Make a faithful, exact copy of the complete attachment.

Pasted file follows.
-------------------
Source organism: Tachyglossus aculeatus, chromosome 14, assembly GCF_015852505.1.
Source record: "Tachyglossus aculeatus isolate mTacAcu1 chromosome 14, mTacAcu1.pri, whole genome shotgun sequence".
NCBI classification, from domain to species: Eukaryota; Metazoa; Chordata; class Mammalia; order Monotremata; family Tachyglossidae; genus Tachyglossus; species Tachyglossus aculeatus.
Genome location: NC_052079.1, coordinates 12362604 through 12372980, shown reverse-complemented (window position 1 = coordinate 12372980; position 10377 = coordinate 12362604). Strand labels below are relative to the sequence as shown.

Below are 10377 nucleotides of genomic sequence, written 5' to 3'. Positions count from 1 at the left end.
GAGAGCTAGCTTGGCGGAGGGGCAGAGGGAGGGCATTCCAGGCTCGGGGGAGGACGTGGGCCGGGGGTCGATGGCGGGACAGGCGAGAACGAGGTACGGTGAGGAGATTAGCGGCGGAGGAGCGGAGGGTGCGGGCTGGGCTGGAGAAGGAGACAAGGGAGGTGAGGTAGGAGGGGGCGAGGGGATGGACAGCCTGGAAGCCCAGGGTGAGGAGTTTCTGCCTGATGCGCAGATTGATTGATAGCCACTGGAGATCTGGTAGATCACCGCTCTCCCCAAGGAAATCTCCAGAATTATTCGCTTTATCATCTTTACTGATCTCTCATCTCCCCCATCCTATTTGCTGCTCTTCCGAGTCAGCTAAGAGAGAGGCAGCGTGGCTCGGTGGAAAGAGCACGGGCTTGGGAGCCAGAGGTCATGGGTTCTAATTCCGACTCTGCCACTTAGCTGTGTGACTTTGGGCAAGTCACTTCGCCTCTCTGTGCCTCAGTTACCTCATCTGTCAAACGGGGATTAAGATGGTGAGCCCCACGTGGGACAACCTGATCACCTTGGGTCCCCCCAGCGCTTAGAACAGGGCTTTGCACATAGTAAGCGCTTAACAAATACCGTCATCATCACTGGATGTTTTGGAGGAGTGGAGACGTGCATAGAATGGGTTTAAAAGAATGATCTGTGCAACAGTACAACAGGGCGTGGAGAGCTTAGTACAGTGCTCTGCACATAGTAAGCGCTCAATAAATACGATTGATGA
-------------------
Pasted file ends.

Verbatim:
Source organism: Tachyglossus aculeatus, chromosome 14, assembly GCF_015852505.1.
Source record: "Tachyglossus aculeatus isolate mTacAcu1 chromosome 14, mTacAcu1.pri, whole genome shotgun sequence".
NCBI classification, from domain to species: Eukaryota; Metazoa; Chordata; class Mammalia; order Monotremata; family Tachyglossidae; genus Tachyglossus; species Tachyglossus aculeatus.
Genome location: NC_052079.1, coordinates 12362604 through 12372980, shown reverse-complemented (window position 1 = coordinate 12372980; position 10377 = coordinate 12362604). Strand labels below are relative to the sequence as shown.

Below are 10377 nucleotides of genomic sequence, written 5' to 3'. Positions count from 1 at the left end.
GAGAGCTAGCTTGGCGGAGGGGCAGAGGGAGGGCATTCCAGGCTCGGGGGAGGACGTGGGCCGGGGGTCGATGGCGGGACAGGCGAGAACGAGGTACGGTGAGGAGATTAGCGGCGGAGGAGCGGAGGGTGCGGGCTGGGCTGGAGAAGGAGACAAGGGAGGTGAGGTAGGAGGGGGCGAGGGGATGGACAGCCTGGAAGCCCAGGGTGAGGAGTTTCTGCCTGATGCGCAGATTGATTGATAGCCACTGGAGATCTGGTAGATCACCGCTCTCCCCAAGGAAATCTCCAGAATTATTCGCTTTATCATCTTTACTGATCTCTCATCTCCCCCATCCTATTTGCTGCTCTTCCGAGTCAGCTAAGAGAGAGGCAGCGTGGCTCGGTGGAAAGAGCACGGGCTTGGGAGCCAGAGGTCATGGGTTCTAATTCCGACTCTGCCACTTAGCTGTGTGACTTTGGGCAAGTCACTTCGCCTCTCTGTGCCTCAGTTACCTCATCTGTCAAACGGGGATTAAGATGGTGAGCCCCACGTGGGACAACCTGATCACCTTGGGTCCCCCCAGCGCTTAGAACAGGGCTTTGCACATAGTAAGCGCTTAACAAATACCGTCATCATCACTGGATGTTTTGGAGGAGTGGAGACGTGCATAGAATGGGTTTAAAAGAATGATCTGTGCAACAGTACAACAGGGCGTGGAGAGCTTAGTACAGTGCTCTGCACATAGTAAGCGCTCAATAAATACGATTGATGA